Lenski: His being rich is nothing that could be reckoned against him, for Abraham, too, was rich and appears in this very parable.

B. (:20-21) Condition of the Poor Man – Lazarus = Deprivation and Suffering

“And a certain poor man named Lazarus was laid at his gate,covered with sores,

and longing to be fed with the crumbs which were falling from the rich man’s table;

besides, even the dogs were coming and licking his sores.”

The righteousness of the Poor Man: Maintained his faith in God without complaint despite his difficult physical circumstances and poor health

Anyabwile: The rich man remains anonymous, but the poor man is named, perhaps a hint at God’s particular care for the poor and oppressed.


A. (:22a) Destiny of the Poor Man = Comfort in Abraham’s Bosom

“Now it came about that the poor man died

and he was carried away by the angels to Abraham’s bosom;”

Only 2 destinations in the afterlife; no temporary purgatory where you can move from one state to the other

B. (:22b-23) Destiny of the Rich Man = Torment in Hades

“and the rich man also died and was buried.

And in Hades he lifted up his eyes, being in torment,

and saw Abraham far away, and Lazarus in his bosom.”

Anyabwile: The rich man remains fully conscious of his suffering and torment. Hell is not a dream or a place without feeling. The Bible does not present the afterlife as sleep or as annihilation without suffering. It’s a place of intense suffering because God has removed even that common grace that we so much enjoyed in this life even if we are not Christians. Being utterly removed from grace laves only misery and sorrow. We cannot imagine what horrible, horrible suffering is the removal of God’s love and mercy.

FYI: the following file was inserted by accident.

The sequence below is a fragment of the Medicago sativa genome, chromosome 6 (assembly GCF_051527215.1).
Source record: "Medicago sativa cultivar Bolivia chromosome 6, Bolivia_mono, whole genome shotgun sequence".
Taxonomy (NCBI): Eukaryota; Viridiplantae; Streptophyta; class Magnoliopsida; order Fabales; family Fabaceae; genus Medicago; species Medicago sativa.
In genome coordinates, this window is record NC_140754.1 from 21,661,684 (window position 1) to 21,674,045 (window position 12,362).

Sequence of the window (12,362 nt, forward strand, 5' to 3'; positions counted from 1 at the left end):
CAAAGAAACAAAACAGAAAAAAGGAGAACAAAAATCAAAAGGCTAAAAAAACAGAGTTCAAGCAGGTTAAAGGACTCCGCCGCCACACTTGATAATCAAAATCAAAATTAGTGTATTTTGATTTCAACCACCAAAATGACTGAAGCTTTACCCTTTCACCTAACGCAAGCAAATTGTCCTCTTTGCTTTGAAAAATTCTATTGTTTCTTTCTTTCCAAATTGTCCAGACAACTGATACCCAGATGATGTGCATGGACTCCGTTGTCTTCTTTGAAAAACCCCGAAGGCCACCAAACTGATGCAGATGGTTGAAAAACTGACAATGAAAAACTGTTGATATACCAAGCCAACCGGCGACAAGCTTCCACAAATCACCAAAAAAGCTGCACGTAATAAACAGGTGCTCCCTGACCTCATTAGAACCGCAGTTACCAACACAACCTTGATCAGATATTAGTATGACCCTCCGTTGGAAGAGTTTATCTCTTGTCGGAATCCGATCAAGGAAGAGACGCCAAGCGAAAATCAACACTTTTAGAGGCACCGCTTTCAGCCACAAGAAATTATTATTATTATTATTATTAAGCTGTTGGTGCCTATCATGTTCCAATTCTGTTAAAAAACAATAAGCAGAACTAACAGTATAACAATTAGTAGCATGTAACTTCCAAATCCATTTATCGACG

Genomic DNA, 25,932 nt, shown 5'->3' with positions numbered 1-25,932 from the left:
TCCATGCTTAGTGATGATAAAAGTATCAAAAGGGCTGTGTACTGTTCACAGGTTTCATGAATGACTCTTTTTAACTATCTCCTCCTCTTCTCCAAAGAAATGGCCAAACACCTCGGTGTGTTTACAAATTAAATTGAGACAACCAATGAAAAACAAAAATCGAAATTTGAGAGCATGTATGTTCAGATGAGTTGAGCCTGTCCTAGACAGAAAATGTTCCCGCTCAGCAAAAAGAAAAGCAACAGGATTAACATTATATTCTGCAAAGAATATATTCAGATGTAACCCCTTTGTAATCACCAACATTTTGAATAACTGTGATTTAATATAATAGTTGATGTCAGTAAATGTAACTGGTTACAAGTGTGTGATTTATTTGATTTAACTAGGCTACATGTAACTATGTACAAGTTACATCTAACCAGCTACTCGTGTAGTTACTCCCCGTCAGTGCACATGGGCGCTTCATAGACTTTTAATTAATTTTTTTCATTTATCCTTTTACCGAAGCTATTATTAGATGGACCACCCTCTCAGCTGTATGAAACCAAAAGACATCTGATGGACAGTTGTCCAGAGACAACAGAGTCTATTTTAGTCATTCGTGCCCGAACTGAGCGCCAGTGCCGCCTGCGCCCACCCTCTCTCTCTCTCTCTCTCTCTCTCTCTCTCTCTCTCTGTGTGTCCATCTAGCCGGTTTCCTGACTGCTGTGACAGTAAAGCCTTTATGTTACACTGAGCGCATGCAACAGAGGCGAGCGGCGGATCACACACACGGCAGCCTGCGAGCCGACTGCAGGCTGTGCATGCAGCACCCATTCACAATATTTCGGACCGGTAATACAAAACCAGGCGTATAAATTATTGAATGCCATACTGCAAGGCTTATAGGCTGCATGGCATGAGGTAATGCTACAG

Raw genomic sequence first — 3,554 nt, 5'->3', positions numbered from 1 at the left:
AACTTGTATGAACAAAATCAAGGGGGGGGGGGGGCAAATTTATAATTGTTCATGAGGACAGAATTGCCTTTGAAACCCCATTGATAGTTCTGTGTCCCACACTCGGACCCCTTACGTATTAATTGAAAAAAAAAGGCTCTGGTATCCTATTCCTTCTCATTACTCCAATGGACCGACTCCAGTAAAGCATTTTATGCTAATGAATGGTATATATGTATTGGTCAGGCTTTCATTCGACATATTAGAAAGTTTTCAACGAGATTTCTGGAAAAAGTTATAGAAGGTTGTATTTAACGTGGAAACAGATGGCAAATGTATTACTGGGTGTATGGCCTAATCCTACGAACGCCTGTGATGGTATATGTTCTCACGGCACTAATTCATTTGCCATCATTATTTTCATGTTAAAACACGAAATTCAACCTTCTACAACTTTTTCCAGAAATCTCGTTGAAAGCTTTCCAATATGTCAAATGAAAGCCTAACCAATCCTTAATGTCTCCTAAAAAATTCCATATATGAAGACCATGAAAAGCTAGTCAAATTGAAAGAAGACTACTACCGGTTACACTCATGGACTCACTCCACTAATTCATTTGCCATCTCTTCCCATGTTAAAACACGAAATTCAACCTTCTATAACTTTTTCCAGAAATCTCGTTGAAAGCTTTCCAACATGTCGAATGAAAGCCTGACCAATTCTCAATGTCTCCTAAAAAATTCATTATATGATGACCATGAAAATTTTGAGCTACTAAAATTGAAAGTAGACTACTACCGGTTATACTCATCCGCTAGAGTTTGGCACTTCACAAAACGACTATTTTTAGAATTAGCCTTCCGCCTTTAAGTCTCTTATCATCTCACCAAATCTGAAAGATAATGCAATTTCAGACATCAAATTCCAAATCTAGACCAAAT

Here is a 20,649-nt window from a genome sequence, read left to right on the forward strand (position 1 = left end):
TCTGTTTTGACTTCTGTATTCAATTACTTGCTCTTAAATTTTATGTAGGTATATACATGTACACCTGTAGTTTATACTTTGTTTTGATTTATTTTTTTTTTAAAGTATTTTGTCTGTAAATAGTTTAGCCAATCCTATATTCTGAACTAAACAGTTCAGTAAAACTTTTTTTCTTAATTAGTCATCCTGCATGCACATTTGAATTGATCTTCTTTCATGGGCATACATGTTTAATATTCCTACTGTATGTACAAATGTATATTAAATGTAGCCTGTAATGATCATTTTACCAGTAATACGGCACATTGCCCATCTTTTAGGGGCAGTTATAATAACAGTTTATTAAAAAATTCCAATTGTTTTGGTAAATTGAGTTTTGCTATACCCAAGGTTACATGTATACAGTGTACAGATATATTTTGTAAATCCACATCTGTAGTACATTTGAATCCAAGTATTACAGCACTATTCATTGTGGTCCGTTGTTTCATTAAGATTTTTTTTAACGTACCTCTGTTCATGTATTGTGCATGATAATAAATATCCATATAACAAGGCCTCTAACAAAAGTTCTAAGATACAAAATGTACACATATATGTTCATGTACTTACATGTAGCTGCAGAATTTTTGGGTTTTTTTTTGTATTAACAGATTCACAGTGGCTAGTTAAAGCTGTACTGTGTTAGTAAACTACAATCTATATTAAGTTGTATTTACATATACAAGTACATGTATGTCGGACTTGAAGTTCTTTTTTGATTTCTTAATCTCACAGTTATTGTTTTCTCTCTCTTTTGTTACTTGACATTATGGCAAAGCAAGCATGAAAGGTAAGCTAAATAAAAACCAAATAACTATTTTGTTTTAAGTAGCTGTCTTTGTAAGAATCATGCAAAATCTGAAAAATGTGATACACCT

Geldenhuys: The rich man, like the sick beggar, also died – neither his multitude of possessions nor his influence among men could protect him against the inevitability of death. In the hereafter his condition, owing to his sinful life of selfishness and heartlessness, enjoys full blessedness with Father Abraham, he who during his life had despised and neglected the beggar at his gate endured the utmost torment.


A. (:24) Desperate Cry for Personal Relief From Torment

“And he cried out and said, ‘Father Abraham, have mercy on me, and send Lazarus,

that he may dip the tip of his finger in water and cool off my tongue;